In 1955, “Before a sun-soaked crowd of 1,500 viewers,” the Brooklyn College president Dr. Harry Gideonse, who served from 1939 to 1966, and Brooklyn Borough President John Cashmore placed a watertight copper box into the cornerstone of what was to become the Walt Whitman Hall.
More than 50 years later, a construction crew, demolishing the Hall to make way for the new Center for Performing Arts, discovered the hidden treasure and brought it to light. Among other things, the box contained some Brooklyn College memorabilia, President Dwight Eisenhower’s inauguration commemorative medal and some personal items of then college president Dr. Gideonse. All items were sent to the college library’s archive to be preserved and placed in protective enclosures before becoming available for public viewing. All the items appear to be in great shape and represent a great piece of the college’s history.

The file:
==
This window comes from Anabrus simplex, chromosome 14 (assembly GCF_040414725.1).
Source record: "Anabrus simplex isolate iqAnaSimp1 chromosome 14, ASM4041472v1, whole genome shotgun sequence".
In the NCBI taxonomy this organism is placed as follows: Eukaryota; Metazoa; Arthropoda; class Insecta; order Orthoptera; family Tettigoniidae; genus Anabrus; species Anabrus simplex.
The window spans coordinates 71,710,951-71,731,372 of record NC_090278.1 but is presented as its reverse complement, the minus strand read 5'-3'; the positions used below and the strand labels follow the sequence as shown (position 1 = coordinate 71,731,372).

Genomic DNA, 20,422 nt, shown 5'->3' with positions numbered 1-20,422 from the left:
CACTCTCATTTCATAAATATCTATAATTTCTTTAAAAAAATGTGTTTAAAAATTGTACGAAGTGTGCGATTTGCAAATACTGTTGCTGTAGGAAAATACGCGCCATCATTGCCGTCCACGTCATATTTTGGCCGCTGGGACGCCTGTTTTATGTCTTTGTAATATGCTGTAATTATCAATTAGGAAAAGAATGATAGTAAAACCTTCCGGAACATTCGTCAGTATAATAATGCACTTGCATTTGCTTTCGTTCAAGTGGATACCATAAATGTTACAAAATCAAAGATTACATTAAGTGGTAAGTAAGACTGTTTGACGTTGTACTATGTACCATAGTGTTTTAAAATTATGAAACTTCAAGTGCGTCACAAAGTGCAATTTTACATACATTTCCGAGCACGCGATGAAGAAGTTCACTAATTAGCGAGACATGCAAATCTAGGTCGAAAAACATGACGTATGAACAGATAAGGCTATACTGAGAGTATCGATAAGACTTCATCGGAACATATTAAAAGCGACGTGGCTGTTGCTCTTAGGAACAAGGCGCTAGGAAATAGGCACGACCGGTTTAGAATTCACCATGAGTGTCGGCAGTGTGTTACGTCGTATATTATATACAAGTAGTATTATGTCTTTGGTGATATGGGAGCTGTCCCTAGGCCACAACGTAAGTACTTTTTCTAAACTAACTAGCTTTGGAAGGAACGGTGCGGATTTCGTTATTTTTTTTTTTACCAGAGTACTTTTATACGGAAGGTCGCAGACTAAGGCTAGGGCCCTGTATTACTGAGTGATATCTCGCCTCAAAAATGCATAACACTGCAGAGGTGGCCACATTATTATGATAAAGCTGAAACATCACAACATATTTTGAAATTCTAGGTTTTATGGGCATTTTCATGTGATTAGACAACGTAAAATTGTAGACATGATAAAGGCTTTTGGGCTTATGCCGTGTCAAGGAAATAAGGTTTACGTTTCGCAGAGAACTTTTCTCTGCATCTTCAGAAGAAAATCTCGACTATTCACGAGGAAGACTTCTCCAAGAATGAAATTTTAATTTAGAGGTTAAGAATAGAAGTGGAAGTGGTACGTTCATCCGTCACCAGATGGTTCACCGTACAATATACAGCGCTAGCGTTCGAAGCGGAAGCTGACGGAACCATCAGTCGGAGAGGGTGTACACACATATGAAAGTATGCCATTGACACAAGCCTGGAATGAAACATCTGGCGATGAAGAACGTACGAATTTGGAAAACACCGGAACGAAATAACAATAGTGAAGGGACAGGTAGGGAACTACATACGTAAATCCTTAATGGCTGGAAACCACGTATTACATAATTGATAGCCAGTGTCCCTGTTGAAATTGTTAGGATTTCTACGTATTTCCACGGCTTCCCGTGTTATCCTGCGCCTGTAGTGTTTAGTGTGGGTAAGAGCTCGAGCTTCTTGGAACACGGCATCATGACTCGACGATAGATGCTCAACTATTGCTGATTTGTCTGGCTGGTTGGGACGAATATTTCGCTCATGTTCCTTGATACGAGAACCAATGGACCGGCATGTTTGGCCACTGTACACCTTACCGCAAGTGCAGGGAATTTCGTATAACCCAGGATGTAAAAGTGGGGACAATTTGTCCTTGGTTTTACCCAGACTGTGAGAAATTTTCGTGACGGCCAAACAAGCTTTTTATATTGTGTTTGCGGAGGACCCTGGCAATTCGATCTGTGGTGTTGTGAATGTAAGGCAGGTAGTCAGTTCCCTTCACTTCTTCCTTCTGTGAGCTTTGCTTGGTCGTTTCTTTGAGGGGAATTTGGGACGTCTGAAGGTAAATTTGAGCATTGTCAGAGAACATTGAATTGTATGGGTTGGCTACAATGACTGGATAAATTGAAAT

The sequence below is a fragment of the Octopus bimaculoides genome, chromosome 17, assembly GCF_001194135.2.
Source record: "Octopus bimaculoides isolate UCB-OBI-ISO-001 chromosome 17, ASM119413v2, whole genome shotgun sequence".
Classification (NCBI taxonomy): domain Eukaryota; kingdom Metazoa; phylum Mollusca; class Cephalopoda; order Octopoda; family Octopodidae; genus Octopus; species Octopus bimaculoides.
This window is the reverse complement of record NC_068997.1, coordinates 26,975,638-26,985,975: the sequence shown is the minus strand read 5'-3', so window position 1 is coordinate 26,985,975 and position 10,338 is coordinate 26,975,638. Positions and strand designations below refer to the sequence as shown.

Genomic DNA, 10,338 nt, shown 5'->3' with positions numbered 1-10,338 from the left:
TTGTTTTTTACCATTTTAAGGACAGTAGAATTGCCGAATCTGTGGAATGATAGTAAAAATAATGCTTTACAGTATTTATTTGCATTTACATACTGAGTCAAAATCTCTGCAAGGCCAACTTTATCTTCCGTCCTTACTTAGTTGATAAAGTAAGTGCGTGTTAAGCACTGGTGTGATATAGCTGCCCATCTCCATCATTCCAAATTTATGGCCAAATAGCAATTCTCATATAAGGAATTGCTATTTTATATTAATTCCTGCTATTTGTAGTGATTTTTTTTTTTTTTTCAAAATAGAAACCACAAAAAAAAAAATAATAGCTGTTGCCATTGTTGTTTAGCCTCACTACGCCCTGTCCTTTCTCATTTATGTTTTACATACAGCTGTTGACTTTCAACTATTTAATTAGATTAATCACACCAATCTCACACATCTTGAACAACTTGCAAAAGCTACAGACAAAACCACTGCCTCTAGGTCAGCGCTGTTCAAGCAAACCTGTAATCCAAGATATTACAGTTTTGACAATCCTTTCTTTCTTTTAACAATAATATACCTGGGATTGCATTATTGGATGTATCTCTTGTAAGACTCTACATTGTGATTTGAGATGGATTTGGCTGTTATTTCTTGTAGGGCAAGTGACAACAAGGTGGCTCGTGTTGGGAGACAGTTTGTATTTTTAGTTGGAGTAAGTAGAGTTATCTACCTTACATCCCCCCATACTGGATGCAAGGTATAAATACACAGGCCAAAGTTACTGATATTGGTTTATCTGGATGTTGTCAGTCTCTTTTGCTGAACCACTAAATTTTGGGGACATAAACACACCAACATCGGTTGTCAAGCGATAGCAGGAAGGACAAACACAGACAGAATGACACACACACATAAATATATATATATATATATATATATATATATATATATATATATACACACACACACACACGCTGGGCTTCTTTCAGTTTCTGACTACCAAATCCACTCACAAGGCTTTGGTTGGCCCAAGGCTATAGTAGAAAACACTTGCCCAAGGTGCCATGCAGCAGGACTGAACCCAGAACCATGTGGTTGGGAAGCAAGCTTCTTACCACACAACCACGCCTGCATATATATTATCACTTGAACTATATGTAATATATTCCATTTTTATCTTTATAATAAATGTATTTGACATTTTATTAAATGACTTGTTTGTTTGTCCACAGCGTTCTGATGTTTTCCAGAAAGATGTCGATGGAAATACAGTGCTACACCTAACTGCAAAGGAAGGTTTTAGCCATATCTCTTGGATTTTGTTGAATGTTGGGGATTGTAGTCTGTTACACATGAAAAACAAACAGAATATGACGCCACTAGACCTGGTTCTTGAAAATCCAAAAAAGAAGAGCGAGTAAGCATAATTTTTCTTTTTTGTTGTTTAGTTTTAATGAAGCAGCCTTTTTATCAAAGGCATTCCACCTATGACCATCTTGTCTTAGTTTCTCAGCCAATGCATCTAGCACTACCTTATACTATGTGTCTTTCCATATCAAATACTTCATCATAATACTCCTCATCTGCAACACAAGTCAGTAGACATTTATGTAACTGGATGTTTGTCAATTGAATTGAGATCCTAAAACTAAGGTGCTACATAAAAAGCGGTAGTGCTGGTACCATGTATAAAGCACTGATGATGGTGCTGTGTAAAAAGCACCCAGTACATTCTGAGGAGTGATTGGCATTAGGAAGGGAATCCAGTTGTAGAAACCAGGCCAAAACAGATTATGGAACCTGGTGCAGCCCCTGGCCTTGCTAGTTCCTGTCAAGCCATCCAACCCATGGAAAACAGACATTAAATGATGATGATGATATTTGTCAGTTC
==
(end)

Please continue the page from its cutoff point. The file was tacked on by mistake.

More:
This Top 10 Incredible Time Capsules list on Listverse.com recounts some of the most grandiose and ambitious projects of this sort. But you don’t have to be part of a large Japanese corporation or Space Program to create a very special Time Capsule for your descendants. Although it is not strictly an “archival” preservation method, no truly valuable family heirlooms should be put in the capsule. Make sure both the capsule and your items are absolutely dry. Avoid staples, paper clips and rubber bands and separate the items as much as possible, reducing the risk of interaction of various materials. That said, some appropriate ephemera, photos, mementos and personal items will most certainly create a great educational and emotional “present” for future generations!